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Monday, May 23, 2022

Shrinking Amgen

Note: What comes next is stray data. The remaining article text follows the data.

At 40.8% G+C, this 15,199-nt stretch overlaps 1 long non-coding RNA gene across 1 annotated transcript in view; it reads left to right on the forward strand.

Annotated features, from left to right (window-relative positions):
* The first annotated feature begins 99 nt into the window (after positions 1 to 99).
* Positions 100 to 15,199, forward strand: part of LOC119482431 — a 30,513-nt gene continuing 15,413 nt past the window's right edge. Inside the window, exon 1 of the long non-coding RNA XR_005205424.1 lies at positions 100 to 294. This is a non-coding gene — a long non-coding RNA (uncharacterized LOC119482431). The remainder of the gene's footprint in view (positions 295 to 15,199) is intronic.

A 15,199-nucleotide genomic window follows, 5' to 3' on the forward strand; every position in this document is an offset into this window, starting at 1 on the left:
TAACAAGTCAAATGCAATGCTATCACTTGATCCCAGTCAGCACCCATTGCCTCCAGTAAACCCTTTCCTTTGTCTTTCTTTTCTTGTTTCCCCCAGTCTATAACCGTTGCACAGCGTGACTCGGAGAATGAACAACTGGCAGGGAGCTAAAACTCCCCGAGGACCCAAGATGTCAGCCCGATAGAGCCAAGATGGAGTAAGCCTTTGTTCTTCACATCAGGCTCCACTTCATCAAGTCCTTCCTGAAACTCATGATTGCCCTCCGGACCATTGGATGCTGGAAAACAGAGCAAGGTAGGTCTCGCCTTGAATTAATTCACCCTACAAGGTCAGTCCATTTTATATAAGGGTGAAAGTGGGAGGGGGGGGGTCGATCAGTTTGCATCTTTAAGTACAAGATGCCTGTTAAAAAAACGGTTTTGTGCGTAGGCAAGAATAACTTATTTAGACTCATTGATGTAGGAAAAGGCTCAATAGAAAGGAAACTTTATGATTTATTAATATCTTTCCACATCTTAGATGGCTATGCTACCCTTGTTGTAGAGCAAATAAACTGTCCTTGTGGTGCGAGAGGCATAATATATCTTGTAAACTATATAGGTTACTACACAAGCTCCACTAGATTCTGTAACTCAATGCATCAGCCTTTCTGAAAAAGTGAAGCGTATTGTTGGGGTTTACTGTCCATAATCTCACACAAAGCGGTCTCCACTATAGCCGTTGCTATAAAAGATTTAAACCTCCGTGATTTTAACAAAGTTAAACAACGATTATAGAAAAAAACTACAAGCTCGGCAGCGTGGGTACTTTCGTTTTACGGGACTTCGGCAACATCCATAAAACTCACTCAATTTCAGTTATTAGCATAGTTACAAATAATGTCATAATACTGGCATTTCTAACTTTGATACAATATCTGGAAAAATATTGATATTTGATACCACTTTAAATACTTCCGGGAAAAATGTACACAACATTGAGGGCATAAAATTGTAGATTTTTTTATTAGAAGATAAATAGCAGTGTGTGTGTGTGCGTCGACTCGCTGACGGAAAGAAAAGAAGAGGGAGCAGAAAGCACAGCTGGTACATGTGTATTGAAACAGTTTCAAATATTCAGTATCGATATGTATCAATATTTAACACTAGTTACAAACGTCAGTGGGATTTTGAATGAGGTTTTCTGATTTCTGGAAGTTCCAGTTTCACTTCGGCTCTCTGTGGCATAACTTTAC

When Amgen Inc. a few months ago laid off 172 workers from its Thousand Oaks headquarters, it marked the latest in a string of local staff cuts. Over the last 15 years, Amgen – by far the largest company in Ventura County and a major source of high-paying jobs throughout the Valley area – has been slowly shrinking its local workforce while building up elsewhere. According to data given by the company to the Business Journal over the years, the biotech company in 2005 reported a local workforce of 7,000. Now it has 5,574. During the same span, the company increased its global workforce from 14,400 to 23,000. In other words, as the company was cutting its local roster by 20 percent it was growing its total employment by 60 percent. Another way of measuring it: The more than nearly 1,400 lost jobs, if put into one employer, would make that company the third largest private-sector employer in Ventura County. Amgen declined several requests for interviews. In an email to the Business Journal last week, a company spokeswoman did not address the reasoning behind the pullback in employment in Thousand Oaks. But she said the headquarters “remains a central hub for research and development, operations, as well as other essential business functions.” However, in 2017, after Amgen announced it would relocate 500 information technology and human resource employees to Tampa, Fla., it was quoted as saying that Tampa offered “high quality of living, affordable cost of living and the potential for growth.” “That was really a punch to the gut, locally,” said Matthew Fienup, executive director of the Center for Economic Research and Forecasting at California Lutheran University in Ventura County. “Tampa was doing a better job of cultivating conditions conducive to growth than Ventura County was. The environment was so much more favorable than it was here, that they were even willing to endure the cost of having to build a new facility and move employees.” Fienup also cited an economic conference held by the Ventura County Economic Development Association one year after the Tampa move, where executives from Haas Automation in Oxnard, Meissner Filtration and Amgen again pointed to a lack of affordable housing and limited potential for growth. While Amgen slowly shrunk, Ventura County’s economy has flatlined over the past four years, Fienup said. The economic stagnation was not solely due to Amgen’s shrinking footprint, but it is a contributing factor. A burgeoning biotech sector has filled that extra space, sometimes with former Amgen executives. Growing pains For Timothy Osslund, one of the first Amgen employees back in 1981, the shift from a local to global mindset is a natural progression for a company that started in a Thousand Oaks business park to become one of the heaviest hitters in the pharmaceutical industry today. “It’s just like kids; when they are born you love how cute they are, but as they grow and mature you certainly don’t want to have a 30-year-old adult with a 2-year-old personality. You want them to grow and develop. And that is where Amgen is now, and has been for a while.” Osslund had been with Amgen for 36 years, a structural biochemist who now teaches at California State University – Channel Islands. He calls Amgen’s Thousand Oaks headquarters an “oasis” compared to teeming biotech clusters in San Francisco and Boston. “One of the reasons why Amgen was founded in Thousand Oaks was to not be unduly influenced from the other local academic institutions such as CalTech, UCLA, and UC Santa Barbara, among others. Even though we tapped into some of their greatest minds as members of our initial scientific advisory board,” added Osslund. “The double-edged sword of this is we were also independent. Amgen was the only biotechnology in town at the time. I was often asked why Amgen wasn’t in San Francisco or on the east coast in Boston. It was a challenge as a hiring manager and if I had a position, unless the applicant wanted to relocate, we had a very small group of candidates to pool from. If you recruited in either Boston or San Francisco, you would have many more applicants.” Currently, Amgen has 64 office locations across 49 countries. Ventura and Amgen The economic fortunes of Ventura County in the early 2000s, Fienup said, go hand-in-hand with Amgen’s growth during that period. “We often talk in Ventura County about the legs of the economic stool being Naval Base Ventura County, Port Hueneme, the agricultural industry and Amgen, right? You kick out any one of those legs and the stool is a lot less stable,” he explained. The economist measures Amgen’s effect on the economy through data from the Bureau of Economic Analysis. Biotechnology, according to the BEA, is part of the non-durable manufacturing sector. “Non-durable manufacturing’s share of total economic output in Ventura County grew from just 9 percent in 2002 to 29 percent in 2007,” Fienup said. “Non-durable manufacturing is almost entirely biotechnology, and biotechnology is largely Amgen, which is to say Amgen represented a very large share of the county’s total economic output, and peaked in 2007 at 29 percent.” Since 2007, the percentage of non-durable manufacturing in Ventura County has slipped to 19 percent, coinciding with Amgen’s shrinking footprint. Explosive growth also meant more large biotech companies setting up shop in the area to have access to the top talent in the industry, Fienup said. Baxter Bioscience is a perfect example, which was housed in Westlake Village before relocating its staff to Chicago. “This is a story that hits really close to home, because my wife moved out here in 2004,” said Fienup, so she could work for Baxter. Measurement error While reported numbers may tell us one thing, Fienup said, it may not show the whole picture of Amgen’s influence in the region. If Amgen uses a consultant on a project, or outsources campus services like its athletics facility or cafeteria, we would see that as a reduction in Amgen’s local workforce. But the jobs remain local. If Amgen invests in a startup company for research and development of a particular drug and then buys the technology at a later date, that wouldn’t show up on an employee count. “You would actually see those as reductions in Amgen employees even though it might have been the exact same person in the same job, but one week they’re an Amgen employee and the next they work for an outside company,” explained Fienup. “As categories shift, as hiring relationships change, it causes a lot of noise in the data. It’s hard to put too much emphasis on any single number.” There are also many former Amgen executives who have left the company to create biotech startups, among them Kythera Biopharmaceuticals, which was acquired by Allergan in 2015 for $2.1 billion; Atara Biotherapeutics, which has Amgen as a founding investor; as well as more recent endeavors such as A2 Biotherapeutics and Arcutis Biotherapeutics, which went public in January. “We have seen some employees leave Amgen for expanded opportunities at startups. In some cases, we have witnessed others leave the area and then return to work in local startups,” David Piacquad, vice president of business development at Amgen, told the Business Journal in an email. “We even have a number of Amgen retirees who continue to be active in the startup community as consultants and board members. “I am often asked: ‘Is this good or bad for Amgen?’ While we hate to lose good people to other companies, we recognize that it is good for everyone to have a vibrant, local biopharma community.” The next Amgen Fienup believes there can be another Amgen success story in the Valley region, but it may not come from the biotech sector. “This was biotech because it was the brainchild of an individual who wanted to live equidistant between UC Santa Barbara and Cal Tech,” explained Fienup. “The next Amgen in Ventura County is actually the Trade Desk. It’s not a biotech company at all, it’s a technology company. The question is, who will the next Trade Desk be? It may not be a technology company, right? It might be something that we never imagined.” It may also prove difficult for the next Amgen to break through tightening state regulations and a “punishing tax regime,” Fienup said. “Ventura County’s track record of embracing innovation is very poor, especially in the last 15 to 20 years,” added Fienup. “If Ventura County hopes to seed the next Amgen, there needs to be a bottom-to-top reassessment of whether the conditions enable that innovation and the explosive growth that results from it. And a question for Ventura County is, do they even want another Amgen? And I’m not sure they do. “All you can do is … make conditions favorable for innovation and dynamic growth, and then wait and hope you’re lucky enough that another Amgen comes along,” he added.